nep-fle New Economics Papers
on Financial Literacy and Education
Issue of 2018‒09‒03
two papers chosen by

  1. Banking and Financial Access Reforms, Labor Markets, and Financial Shocks By Alan Finkelstein Shapiro; Brendan Epstein
  2. Predicting Retirement Savings Using Survey Measures of Exponential-Growth Bias and Present Bias By Gopi Shah Goda; Matthew Levy; Colleen Flaherty Manchester; Aaron Sojourner; Joshua Tasoff

  1. By: Alan Finkelstein Shapiro (Tufts University); Brendan Epstein (University of Massachusetts, Lowell)
    Abstract: The degree of bank competition and firms' and households' participation in the domestic banking system differs considerably in developing and emerging economies (EMEs) relative to advanced economies (AEs). We build a small-open-economy model with endogenous firm entry, monopolistic banks, household and firm heterogeneity in participation in the banking system, and labor search to analyze the labor market and business cycle consequences of financial participation and banking reforms in EMEs. Our key finding is that there is a pre-reform threshold level of firm participation in the banking system below which reform implementation leads to sharper unemployment and aggregate fluctuations. Thus, for initially low (high) levels of firm and household financial participation, joint financial inclusion and bank competition reforms have adverse (beneficial) volatility effects. Our findings suggest that banking reform can reduce labor market and aggregate volatility by fostering household financial participation and bank competition in tandem, but only after a certain threshold of firm participation in the banking system is achieved.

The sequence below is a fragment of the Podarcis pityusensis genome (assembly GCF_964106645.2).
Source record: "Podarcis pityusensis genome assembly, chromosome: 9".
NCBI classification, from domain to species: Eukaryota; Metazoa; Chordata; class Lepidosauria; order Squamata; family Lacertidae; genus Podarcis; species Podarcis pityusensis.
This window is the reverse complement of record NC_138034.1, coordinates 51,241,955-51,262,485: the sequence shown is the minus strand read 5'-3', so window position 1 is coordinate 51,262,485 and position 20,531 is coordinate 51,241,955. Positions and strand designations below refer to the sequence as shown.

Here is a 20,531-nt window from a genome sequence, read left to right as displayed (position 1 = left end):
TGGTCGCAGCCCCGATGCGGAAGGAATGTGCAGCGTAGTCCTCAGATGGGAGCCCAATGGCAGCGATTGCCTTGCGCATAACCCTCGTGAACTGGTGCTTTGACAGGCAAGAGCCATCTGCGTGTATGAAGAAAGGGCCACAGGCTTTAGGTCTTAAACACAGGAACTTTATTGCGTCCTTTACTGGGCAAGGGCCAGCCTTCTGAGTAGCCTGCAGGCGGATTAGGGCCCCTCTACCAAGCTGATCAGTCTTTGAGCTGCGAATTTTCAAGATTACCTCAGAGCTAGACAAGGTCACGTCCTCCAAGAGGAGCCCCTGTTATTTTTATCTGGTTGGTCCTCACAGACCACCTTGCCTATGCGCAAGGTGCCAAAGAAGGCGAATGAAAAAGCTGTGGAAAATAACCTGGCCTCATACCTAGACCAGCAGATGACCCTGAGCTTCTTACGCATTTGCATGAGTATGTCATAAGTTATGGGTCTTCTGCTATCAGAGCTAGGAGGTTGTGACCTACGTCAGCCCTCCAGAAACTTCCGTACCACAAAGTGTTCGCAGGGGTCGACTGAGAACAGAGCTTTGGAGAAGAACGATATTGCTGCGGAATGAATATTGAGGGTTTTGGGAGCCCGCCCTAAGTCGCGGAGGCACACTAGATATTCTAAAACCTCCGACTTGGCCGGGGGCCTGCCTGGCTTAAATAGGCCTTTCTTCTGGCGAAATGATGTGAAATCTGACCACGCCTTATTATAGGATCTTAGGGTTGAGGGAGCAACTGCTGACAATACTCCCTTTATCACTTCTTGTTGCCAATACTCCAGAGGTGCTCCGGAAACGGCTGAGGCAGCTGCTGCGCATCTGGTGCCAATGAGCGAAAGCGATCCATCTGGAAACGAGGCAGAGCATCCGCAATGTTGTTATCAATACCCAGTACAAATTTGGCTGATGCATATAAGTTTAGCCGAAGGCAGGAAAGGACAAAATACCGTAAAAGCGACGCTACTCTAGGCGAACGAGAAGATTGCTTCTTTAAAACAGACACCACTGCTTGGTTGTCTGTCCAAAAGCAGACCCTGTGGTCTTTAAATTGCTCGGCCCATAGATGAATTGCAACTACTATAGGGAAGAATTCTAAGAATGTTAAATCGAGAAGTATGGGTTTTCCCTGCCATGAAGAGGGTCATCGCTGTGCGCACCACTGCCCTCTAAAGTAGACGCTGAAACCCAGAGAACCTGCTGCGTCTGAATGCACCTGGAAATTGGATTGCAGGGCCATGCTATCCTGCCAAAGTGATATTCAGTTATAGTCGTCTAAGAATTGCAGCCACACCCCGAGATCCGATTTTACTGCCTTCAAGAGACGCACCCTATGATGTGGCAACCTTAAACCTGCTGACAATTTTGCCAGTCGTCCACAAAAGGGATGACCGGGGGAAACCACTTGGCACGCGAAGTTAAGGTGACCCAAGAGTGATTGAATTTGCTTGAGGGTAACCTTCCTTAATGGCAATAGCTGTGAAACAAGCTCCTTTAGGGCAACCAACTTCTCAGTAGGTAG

Date: 2018
  2. By: Gopi Shah Goda (Stanford University); Matthew Levy (London School of Economics); Colleen Flaherty Manchester (University of Minnesota, Carlson School of Management); Aaron Sojourner (University of Minnesota); Joshua Tasoff (Claremont Graduate University)
    Abstract: In a nationally-representative sample, we predict retirement savings using survey- based elicitations of exponential-growth bias (EGB) and present bias (PB). We find that EGB, the tendency to neglect compounding, and PB, the tendency to value the present over the future, are highly significant and economically meaningful predictors of retirement savings. These relationships hold controlling for cognitive ability, financial literacy, and a rich set of demographic controls. We address measurement error as a potential confound and explore mechanisms through which these biases may operate. Back of the envelope calculations suggest that eliminating EGB and PB would increase retirement savings by approximately 12 percent.
    Keywords: household finance, retirement savings, exponential-growth bias, present bias, financial literacy, survey-based elicitations, quasi-hyperbolic discounting
    JEL: D19 D91 C83 C10
    Date: 2018–08

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